Research reveals movement and evolution of potato famine pathogen
RALEIGH, N.C., Dec. 28 (UPI) — The pathogen responsible for the Irish potato famine that killed more than a million people may have originated in South America. That’s the conclusion of a team of scientists from North Carolina State University who recently analyzed the movement and evolution of the potato pathogen.
Scientists analyzed the genome of 183 samples of the pathogen Phytophthora infestans, both historic and modern, collected from 12 key regions. Their analysis revealed the origins of the P. infestans lineage known a FAM-1, the strain responsible for the catastrophic outbreaks of blight among potato crops in the United States, Great Britain and, most infamously, Ireland.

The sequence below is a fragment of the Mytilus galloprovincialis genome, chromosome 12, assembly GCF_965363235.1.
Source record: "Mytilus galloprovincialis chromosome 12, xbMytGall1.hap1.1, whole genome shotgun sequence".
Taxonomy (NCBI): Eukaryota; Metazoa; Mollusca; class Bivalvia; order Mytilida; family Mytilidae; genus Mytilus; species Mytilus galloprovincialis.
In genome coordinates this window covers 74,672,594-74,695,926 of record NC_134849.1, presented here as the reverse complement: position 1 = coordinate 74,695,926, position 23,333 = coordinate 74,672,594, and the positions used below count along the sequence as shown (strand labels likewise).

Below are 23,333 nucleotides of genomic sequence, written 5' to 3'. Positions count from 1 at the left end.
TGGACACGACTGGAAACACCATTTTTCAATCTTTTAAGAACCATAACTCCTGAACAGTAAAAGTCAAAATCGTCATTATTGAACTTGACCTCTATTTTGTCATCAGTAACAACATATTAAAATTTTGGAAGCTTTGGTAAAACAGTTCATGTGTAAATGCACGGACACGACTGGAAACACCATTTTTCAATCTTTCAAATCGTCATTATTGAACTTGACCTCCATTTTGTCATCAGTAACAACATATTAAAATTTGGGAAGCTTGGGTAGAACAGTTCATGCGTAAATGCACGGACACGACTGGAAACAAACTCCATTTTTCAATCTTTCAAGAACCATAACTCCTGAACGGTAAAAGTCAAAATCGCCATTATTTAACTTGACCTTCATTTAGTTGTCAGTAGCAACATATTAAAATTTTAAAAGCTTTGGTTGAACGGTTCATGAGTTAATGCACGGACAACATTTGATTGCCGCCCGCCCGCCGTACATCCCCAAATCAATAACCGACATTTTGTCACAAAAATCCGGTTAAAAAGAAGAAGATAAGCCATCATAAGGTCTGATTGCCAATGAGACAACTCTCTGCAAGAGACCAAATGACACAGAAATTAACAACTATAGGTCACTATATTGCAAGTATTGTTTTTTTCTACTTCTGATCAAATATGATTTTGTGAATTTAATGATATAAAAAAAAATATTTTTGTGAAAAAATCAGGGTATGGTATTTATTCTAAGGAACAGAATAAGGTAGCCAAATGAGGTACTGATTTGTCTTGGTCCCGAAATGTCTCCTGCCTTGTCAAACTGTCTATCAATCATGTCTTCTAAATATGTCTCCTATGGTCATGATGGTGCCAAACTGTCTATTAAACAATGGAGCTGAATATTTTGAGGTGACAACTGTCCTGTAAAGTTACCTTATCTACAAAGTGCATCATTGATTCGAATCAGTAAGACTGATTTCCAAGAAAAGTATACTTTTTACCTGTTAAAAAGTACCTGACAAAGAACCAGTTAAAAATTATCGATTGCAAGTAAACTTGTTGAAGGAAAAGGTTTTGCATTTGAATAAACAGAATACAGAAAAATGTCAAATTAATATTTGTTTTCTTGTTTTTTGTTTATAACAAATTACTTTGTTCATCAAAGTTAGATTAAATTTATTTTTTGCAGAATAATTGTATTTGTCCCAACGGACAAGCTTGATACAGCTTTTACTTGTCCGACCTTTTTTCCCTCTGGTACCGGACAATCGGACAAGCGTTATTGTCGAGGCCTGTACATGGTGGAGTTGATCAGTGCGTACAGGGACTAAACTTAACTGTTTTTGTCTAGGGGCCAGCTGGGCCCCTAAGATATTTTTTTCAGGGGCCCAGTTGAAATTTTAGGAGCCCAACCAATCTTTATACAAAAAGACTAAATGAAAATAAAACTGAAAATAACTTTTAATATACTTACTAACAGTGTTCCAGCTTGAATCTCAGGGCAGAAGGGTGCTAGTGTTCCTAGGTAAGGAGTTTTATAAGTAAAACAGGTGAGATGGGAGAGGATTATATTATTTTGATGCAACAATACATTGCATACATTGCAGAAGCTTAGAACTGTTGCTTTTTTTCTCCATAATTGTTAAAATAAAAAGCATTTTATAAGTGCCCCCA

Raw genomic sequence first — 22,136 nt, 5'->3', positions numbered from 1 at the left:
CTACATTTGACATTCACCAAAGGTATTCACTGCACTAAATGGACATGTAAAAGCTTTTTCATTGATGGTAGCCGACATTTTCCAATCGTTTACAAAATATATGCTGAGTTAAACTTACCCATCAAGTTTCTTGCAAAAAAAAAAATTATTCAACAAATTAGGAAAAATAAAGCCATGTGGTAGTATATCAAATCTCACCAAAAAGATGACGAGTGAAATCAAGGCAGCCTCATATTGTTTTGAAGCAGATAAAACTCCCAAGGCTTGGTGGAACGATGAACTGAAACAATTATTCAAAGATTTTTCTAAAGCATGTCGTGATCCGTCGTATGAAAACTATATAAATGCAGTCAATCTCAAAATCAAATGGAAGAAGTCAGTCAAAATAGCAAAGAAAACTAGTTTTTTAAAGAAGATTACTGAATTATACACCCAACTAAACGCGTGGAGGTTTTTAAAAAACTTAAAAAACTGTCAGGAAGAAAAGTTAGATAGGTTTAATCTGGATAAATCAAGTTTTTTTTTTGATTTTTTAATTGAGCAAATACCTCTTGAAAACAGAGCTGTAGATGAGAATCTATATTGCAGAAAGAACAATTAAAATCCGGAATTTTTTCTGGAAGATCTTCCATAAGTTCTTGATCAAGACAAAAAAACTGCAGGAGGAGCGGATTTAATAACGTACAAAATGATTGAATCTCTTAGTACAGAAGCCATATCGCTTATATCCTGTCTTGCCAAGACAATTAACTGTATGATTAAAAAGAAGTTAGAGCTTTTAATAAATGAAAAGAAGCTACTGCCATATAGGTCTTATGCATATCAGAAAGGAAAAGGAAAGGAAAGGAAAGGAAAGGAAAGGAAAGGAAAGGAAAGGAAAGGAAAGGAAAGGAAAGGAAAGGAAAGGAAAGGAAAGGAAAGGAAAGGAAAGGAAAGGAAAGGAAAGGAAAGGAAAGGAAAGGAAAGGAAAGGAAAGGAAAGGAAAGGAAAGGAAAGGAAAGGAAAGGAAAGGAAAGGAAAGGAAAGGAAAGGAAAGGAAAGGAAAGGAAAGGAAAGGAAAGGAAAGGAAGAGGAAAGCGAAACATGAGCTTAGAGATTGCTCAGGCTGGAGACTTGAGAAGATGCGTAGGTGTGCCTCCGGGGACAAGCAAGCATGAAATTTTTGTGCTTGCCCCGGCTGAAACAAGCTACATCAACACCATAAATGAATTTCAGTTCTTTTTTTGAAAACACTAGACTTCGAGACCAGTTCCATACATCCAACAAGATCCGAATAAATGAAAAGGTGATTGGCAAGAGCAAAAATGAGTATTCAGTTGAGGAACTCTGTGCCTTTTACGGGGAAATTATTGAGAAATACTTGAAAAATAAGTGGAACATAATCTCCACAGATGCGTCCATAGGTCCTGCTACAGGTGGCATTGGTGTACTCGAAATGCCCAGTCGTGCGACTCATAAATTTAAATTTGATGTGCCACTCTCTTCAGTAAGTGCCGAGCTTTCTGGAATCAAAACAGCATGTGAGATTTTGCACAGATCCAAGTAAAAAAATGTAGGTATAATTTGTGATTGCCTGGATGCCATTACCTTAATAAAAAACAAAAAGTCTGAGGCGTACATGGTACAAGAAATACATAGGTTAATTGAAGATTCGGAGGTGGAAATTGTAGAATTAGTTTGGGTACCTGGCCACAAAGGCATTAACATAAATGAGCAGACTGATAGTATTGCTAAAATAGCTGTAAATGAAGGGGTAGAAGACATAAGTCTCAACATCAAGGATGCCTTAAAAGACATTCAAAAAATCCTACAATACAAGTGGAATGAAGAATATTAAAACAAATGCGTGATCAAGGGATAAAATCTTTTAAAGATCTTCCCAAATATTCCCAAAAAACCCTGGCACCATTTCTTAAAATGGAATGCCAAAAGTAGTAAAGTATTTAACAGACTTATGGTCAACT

Genetic analysis suggests the strain jumped the Atlantic via infected potatoes from either the United States or South America.
“FAM-1 was widespread and dominant in the United States in the mid-to-late 19th century and the early 20th century,” Jean Ristaino, a professor of plant pathology at N.C. State, said in a news release. “It also was found in Costa Rica and Columbia in the early 20th century.”
“FAM-1 survived for about 100 years in the United States but was then displaced by a different strain of the pathogen called US-1,” Ristaino explained. “US-1 is not a direct descendant of FAM-1, but rather a sister lineage.”
The new research was published in the journal PLOS ONE.